The univariate analyses showed significant correlations of self-reported EBP implementation with the following 13 characteristics: beliefs, attitudes, knowledge, skills, barriers, training, gender, a faculty position, a director position, academic degree, working experience, age, and one’s profession. Multivariate logistic regression analyses (Table 3) demonstrated that EBP implementation was more common in healthcare personnel with positive beliefs (OR = 1.49, 95% CI = 1.23 to approx. 1.79), favorable attitudes (OR = 1.25, 95% CI = 1.05 to approx. 1.48), sufficient knowledge (OR = 1.66, 95% CI = 1.38 to approx. 1.99), sufficient skills (OR = 1.35, 95% CI = 1.15 to approx. 1.59), participation in EBP training (OR = 1.91, 95% CI = 1.62 to approx. 2.26), and a faculty position (OR = 1.49, 95% CI = 1.25 to approx. 1.78). Healthcare personnel with a bachelor’s (OR = 1.24, 95% CI = 1.02 to approx. 1.50) or master’s or doctoral degree (OR = 1.45, 95% CI = 1.06 to approx. 1.98) were more likely to implement EBP than those who had graduated from a technical school. In addition, physicians (OR = 1.93, 95% CI = 1.39 to approx. 2.68) and other allied healthcare professionals (including speech language therapists, psychological consultants, respiratory therapists, and dietitians) (OR = 1.53, 95% CI = 1.01 to approx. 2.31) implemented EBP more frequently than nurses, whereas technicians were less likely to implement EBP than nurses (OR = 0.57, 95% CI = 0.44 to approx. 0.76). In contrast, EBP implementation was less common among healthcare professionals who reported a lack of basic knowledge (OR = 0.82, 95% CI = 0.69 to approx. 0.96) and skills in literature searching (OR = 0.78, 95% CI = 0.64 to approx. 0.95) as barriers to EBP use.

Table 3 Factors associated with the implementation of evidence-based practice (EBP), by a multivariate logistic regression analysis


In this study, we describe perceptions of EBP implementation among medical, nursing, pharmacological, and allied healthcare professionals in Taiwan. Our results demonstrate that a majority of healthcare personnel have favorable beliefs in and attitudes toward EBP. However, their knowledge of and skills in EBP are limited. These findings are in accordance with previous studies of a variety of professional healthcare groups [10, 1317, 2729]. In addition, our data showed that EBP has not yet widely diffused into all groups of healthcare professionals in Taiwan. The results of this study have clinical implications for healthcare organization leaders and policymakers who wish to disseminate and implement EBP more broadly.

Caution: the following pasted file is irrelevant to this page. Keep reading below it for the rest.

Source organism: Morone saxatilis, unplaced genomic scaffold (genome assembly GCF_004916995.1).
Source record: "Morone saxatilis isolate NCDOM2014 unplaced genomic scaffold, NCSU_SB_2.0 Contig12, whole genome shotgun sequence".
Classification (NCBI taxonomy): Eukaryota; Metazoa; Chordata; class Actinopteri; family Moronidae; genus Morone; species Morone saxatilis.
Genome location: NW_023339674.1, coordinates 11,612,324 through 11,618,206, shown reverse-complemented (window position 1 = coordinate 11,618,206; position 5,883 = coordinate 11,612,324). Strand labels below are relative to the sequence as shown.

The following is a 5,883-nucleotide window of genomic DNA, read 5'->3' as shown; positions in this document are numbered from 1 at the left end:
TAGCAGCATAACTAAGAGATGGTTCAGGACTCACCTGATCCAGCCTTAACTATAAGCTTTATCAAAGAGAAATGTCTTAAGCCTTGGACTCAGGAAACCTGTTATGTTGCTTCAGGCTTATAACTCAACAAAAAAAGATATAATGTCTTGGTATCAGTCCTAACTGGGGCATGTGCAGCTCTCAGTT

There were important differences related to EBP across the professional groups. Discrepancies among the groups in awareness of, beliefs in, attitudes toward, knowledge of, skills in, barriers to, and behavior regarding EBP were wide. First, physicians and pharmacists were the most aware of EBP. This is likely due to a long history of exposure to and efforts to influence the use of EBP [16]. In contrast, technicians were the least aware of EBP. A similar report from Upton et al. showed that technicians have poor awareness of EBP [12]. In addition, our results identified a number of factors related to an awareness of EBP, such as age and gender. Nevertheless, these factors were exclusively associated with the demographic characteristics of the professions [30]. Second, physicians and pharmacists were more likely to recognize the value of EBP. These findings are generally consistent with results of previous studies [13, 17, 27]. Burkiewicz et al. reported positive views toward EBP in as many as 90% of pharmacists [13]. Furthermore, nurses held the most unfavorable beliefs and attitudes toward EBP; this may have been due to unfamiliarity with EBP [16]. Third, physicians had more sufficient knowledge and skills than the other groups. This may be because EBP is a part of the initial educational training for physicians. Similar studies supported our findings in showing that physicians possess greater capability to implement EBP than nurses and allied healthcare personnel [16, 17]. Fourth, physicians reported implementing EBP the most, whereas nurses and technicians implemented EBP the least. It is possible that clinical roles of physicians, nurses, and technicians are divergent. Physicians need to find evidence based on the best quality and make clinical decisions for the most effective healthcare. In contrast, hospital-based nurses and technicians may rely more on clear directions rather and may have less discretion in medical decision-making.